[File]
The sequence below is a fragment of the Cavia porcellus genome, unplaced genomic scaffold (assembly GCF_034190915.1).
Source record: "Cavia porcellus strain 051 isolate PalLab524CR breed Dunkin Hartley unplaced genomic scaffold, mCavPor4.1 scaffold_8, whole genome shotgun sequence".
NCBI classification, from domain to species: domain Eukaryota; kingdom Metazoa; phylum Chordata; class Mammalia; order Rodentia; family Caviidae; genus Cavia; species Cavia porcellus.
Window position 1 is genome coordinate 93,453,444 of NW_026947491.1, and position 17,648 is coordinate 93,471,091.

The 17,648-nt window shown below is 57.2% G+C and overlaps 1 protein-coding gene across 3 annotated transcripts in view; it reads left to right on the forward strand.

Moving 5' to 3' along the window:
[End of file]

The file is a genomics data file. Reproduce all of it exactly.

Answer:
The sequence below is a fragment of the Cavia porcellus genome, unplaced genomic scaffold (assembly GCF_034190915.1).
Source record: "Cavia porcellus strain 051 isolate PalLab524CR breed Dunkin Hartley unplaced genomic scaffold, mCavPor4.1 scaffold_8, whole genome shotgun sequence".
NCBI classification, from domain to species: domain Eukaryota; kingdom Metazoa; phylum Chordata; class Mammalia; order Rodentia; family Caviidae; genus Cavia; species Cavia porcellus.
Window position 1 is genome coordinate 93,453,444 of NW_026947491.1, and position 17,648 is coordinate 93,471,091.

The 17,648-nt window shown below is 57.2% G+C and overlaps 1 protein-coding gene across 3 annotated transcripts in view; it reads left to right on the forward strand.

Moving 5' to 3' along the window: